Causes of Lactic Acidosis:
Type A: Tissue Hypoxia
Poor tissue perfusion: shock due to hypovolemia, sepsis, cardiogenic, idiopathic
Severe hypoxemia: pulmonary disorders (e.g., asthma, after inhaled β2-adrenergic agents), acute respiratory distress syndrome, carbon monoxide poisoning
Exercise above anaerobic threshold, seizures, shivering
Severe anemia, carbon monoxide

NOTE: This first and third causes: poor tissue perfusion and exercise above the anaerobic threshold.

Here is my $0.02 based on my first hand observation of very, very fit guys who believed "the more you sweat in training the less you bleed in battle":

The human body adapts to stressors to the point it is able to overcome most stressors if, there is a gradual introduction of the stressor to the body. The body will face the stressor, adapt to it and next time it can handle more of the stressor. On and on it goes. The stressor may be squatting 2.5x BW, running a marathon or a virus that one has been immunized against.

How is lactic acidosis any different? In the above overview we see the steps of how someone develops lactic acidosis, if one trains at high intensity where most of the energy production is from an anaerobic source, they will face an acidosis, over time, they will be able to handle more and more of an acidosis and they will be more efficient at operating in the acidosis, or buffering the acidosis. These pathways are laid in high intensity training. Now if some one is hit, now has a cellular hypoxia developed by decreased tissue delivery of oxygen (hemorrhagic shock), these pathways can still function and buy this indivdual some time.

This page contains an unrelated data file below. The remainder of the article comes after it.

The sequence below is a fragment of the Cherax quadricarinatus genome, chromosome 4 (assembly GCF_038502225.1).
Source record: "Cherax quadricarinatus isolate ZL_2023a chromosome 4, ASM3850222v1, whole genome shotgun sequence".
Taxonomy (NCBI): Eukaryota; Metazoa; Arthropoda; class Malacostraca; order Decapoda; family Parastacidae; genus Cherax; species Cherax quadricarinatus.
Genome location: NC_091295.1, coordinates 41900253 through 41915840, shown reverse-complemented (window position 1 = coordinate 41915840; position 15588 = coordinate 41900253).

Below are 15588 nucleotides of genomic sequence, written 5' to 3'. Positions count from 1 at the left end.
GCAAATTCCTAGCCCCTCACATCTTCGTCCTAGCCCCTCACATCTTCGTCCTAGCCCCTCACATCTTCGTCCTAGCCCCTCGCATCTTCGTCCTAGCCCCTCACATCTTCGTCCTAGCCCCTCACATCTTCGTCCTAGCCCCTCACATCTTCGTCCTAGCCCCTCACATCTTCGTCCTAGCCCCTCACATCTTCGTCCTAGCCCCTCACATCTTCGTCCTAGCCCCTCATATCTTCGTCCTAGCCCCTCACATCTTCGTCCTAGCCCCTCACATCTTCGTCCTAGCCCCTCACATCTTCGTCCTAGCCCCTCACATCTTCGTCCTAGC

Finally, Viet Nam gave traumatology the concept of the "golden hour". This is the ideal that if you get to someone fast enough, they will live. Now, we see the triad of death in trauma as acidosis, hypothermia and coagulopathies. Once these develop, shock becomes harder and harder to treat, so that first hour is really just a period to prevent this triad from developing.

The case for high intensity exercise is that through measured periods operating at a supra-aerobic level the body will face an acidosis and develop some way to deal with it for a little longer and over time a little longer still. For some, that might mean a faster "Fran", for a small subset of the population that might turn their "golden hour" into a "golden three or four hours", which is the difference between life and death.

Steven Low
08-07-2008, 07:54 PM
Oh, well, I already knew the physiology behind acidosis, and that book is actually probably out of date. Basically, increased H+ concentration is because of ATP->ADP+P hydrolysis & glycolysis & krebs reactions themselves. Not because of pyruvate<->lac.

See the posts in this thread for a bit more explanation on that.. if you feel like it:
http://www.performancemenu.com/forum/showthread.php?t=2704

I could see how one would be able to operate under those conditions a bit longer. I was actually kinda hoping you were going to detail why CO2 doesn't have a significant impact on blood pH as I already knew muscles did...

Pat McElhone
08-08-2008, 06:45 AM